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Let $G$ be a group and $f,g: G \rightarrow GL(V)$ be two faithful representations over some field $K$ with $f:x\mapsto f(x)$ and $g:x \mapsto f(x^{-1})$.

I would like to find out if $f$ and $g$ are isomorphic. So I need an ismomorphism $\alpha: V \rightarrow V$ with $$\alpha \circ f(x) \circ \alpha^{-1} = f(x^{-1}). $$ What could such an isomorphism be? Does it depend on $K$?

Thank you for hints.

Later edit. As it is not possible to solve this in general: Is there an answer to the example $G=C_p$ cyclic group, $K$ some field of characteristic zero, $f,g$ irreducible representations of degree $> 1$?

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Are $f,g$ faithful? If not, I doubt it. – Easy Apr 20 '13 at 14:49
yes, they are both faithful – user73521 Apr 20 '13 at 14:55
Faithfulness has very little to do with this. Abelianness (module the kernel of $f$) of $G$, on the other hand, is sort of important. – Mariano Suárez-Alvarez Apr 20 '13 at 16:43
I don't understand the question. Is it how to decide when $f$ and $g$ are isomorphic? To classify the set of representations $f$ for which $f(x^{-1})$ is an isomorphic representation? – Stephen Apr 20 '13 at 17:09
I would like to decide if $f$ and $g$ are isomorphic or not. The only information I have is that $g(x)=f(x^{-1}). Do you mean, that both cases can occur and this depends on the group, the field,... ? – user73521 Apr 20 '13 at 17:16
up vote 3 down vote accepted

It depends. There are two separate issues here. Firstly, if $f$ is a faithful representation such that $g(x)=f(x^{-1})=f(x)^{-1}$ is also a representation, then the group $G$ is necessarily abelian:

$$f(x)^{-1}f(y)^{-1}=g(x)g(y)=g(xy)=f(xy)^{-1}=(f(x) f(y))^{-1}$$ implies that $f(x)$ and $f(y)$ commute and hence that $G$ is abelian.

Secondly, some representations (for instance, the inclusion of $\{\pm 1 \}$ in the multiplicative group of your field) have the property that $f$ and $g$ are isomorphic and others do not---for instance, the defining representation of the group of third roots of unity (working over the complex numbers) is not isomorphic to its dual $g$.

In response to the edited question, calculate the character. When working with subfields of the complex numbers, the representation will be self-dual precisely when the character is real-valued.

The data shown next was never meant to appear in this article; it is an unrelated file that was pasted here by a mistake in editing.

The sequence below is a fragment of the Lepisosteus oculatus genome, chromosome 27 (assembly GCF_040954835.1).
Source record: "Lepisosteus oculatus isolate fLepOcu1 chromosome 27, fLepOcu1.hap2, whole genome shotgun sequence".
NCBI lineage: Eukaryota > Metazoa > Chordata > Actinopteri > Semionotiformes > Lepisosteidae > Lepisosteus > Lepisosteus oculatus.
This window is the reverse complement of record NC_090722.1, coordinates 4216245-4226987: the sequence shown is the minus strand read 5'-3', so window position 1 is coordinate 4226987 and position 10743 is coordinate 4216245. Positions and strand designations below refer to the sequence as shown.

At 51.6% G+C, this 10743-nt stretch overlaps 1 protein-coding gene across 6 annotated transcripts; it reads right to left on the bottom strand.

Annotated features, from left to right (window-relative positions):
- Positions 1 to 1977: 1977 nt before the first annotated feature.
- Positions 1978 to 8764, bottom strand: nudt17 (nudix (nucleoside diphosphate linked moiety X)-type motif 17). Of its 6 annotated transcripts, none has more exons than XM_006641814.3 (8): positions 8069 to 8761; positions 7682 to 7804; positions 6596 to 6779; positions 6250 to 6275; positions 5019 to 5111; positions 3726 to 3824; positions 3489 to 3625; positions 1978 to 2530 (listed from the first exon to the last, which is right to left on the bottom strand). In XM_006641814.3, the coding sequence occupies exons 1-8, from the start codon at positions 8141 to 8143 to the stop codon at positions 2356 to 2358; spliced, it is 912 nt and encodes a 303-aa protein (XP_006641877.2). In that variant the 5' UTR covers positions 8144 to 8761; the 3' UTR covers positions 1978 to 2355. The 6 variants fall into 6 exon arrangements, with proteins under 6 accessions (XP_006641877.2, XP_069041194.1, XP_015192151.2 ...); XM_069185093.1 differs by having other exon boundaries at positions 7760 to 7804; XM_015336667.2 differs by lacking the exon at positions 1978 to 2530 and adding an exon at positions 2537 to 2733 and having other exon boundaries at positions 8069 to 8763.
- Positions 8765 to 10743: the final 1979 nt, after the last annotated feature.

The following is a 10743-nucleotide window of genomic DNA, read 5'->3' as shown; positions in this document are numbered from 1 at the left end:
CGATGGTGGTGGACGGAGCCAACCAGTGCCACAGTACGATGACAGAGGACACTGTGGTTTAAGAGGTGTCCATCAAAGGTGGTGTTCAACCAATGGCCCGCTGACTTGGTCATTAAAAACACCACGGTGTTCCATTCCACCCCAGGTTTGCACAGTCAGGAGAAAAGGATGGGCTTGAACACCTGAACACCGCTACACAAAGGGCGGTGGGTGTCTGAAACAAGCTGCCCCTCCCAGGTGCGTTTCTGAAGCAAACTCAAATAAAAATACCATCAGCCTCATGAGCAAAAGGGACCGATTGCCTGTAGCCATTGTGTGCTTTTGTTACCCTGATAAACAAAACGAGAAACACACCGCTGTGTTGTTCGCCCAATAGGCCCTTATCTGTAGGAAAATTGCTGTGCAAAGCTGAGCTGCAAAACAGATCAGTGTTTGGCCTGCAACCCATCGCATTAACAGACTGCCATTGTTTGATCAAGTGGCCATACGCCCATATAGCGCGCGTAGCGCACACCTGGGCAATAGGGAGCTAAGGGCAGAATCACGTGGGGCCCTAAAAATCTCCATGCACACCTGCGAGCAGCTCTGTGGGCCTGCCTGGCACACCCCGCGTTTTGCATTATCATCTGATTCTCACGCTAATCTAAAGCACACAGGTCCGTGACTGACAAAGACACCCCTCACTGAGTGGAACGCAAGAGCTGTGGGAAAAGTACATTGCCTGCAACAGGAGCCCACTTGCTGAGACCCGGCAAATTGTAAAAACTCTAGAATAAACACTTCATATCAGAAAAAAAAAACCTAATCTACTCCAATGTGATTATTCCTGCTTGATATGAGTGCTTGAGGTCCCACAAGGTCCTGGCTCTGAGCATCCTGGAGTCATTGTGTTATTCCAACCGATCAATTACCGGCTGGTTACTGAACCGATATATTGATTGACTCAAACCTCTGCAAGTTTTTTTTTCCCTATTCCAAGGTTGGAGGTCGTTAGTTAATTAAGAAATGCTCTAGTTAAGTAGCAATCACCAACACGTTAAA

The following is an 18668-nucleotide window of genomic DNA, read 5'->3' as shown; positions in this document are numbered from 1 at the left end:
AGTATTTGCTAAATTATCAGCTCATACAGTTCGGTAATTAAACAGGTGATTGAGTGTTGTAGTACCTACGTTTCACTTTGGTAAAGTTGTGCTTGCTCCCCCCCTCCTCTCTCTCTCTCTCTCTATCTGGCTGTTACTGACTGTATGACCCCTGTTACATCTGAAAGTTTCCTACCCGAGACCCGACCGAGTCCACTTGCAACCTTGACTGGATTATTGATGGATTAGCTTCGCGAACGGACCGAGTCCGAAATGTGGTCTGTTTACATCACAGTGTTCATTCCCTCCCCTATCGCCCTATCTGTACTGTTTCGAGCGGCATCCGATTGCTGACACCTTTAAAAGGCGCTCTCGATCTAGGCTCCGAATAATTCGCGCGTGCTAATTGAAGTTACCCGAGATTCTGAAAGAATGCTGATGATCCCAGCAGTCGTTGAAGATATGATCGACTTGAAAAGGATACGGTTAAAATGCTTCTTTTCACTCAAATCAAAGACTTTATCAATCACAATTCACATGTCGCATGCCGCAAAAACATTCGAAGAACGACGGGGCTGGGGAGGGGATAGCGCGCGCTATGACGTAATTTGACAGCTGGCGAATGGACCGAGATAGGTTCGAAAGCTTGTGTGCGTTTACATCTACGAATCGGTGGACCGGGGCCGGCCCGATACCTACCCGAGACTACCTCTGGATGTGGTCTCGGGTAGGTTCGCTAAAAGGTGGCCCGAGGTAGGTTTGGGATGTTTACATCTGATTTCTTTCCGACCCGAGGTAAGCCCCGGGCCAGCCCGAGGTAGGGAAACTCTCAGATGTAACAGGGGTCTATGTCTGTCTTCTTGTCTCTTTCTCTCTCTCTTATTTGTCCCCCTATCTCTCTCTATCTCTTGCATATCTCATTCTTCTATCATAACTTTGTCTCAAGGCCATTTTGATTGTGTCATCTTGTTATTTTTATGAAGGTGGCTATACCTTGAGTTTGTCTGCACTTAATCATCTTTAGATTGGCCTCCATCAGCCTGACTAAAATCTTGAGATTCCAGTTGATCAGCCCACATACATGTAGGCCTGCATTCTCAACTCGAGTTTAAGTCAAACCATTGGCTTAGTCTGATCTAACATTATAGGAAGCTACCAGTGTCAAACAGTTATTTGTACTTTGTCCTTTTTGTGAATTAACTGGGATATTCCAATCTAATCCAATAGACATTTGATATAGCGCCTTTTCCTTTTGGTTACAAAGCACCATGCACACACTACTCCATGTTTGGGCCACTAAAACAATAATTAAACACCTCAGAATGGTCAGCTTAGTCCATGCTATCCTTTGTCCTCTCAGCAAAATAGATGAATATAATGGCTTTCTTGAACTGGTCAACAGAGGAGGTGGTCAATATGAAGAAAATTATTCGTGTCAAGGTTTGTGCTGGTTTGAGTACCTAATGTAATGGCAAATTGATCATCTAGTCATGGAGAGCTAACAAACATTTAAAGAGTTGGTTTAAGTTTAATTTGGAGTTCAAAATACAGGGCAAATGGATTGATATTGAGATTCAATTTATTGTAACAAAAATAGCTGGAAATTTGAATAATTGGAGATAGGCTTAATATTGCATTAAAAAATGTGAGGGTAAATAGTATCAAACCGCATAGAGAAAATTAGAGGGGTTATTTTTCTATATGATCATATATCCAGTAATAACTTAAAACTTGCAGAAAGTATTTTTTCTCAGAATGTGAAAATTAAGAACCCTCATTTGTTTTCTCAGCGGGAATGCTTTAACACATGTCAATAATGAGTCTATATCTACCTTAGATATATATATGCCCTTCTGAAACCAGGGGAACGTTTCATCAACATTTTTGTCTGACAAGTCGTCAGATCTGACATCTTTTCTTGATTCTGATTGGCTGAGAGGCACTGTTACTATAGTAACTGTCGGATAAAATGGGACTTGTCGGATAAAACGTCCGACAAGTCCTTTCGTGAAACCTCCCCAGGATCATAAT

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Thank you for your help – user73521 Apr 20 '13 at 17:29
You're welcome! – Stephen Apr 20 '13 at 17:32

If $f$ is faithful and $g$ is a homomorphism of groups, then $G$ is abelian. It follows that $V$ is a direct sum of representations of degree $1$, and it is easy to see that it is enough to suppose that $V$ is of degree $1$, for the general case follows from this.

Can you do that case?

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The problem here is, that the field must not be $\mathbb{C}$, so that the representations can have degrees other than 1. – user73521 Apr 20 '13 at 17:03
The point of this answer is that, using its observations, you can easily construct examples where the tworepresentations are not isomorphic. – Mariano Suárez-Alvarez Apr 20 '13 at 17:11
If I try to calculate e.j. $G=C_p$ cyclic, $K$ some field of characteristic zero and $f,g$ have degree bigger than one and be irreducible. Are they always not isomorphic then, or do I need to know how $f$ and $g$ looks exactly? – user73521 Apr 20 '13 at 17:21
Well, using the observations of my answer you can easily construct $f$s which are isomorphic to the corresponding $g$s, so they are not always not isomorphic! – Mariano Suárez-Alvarez Apr 20 '13 at 17:23
Thanks for helping – user73521 Apr 20 '13 at 17:33

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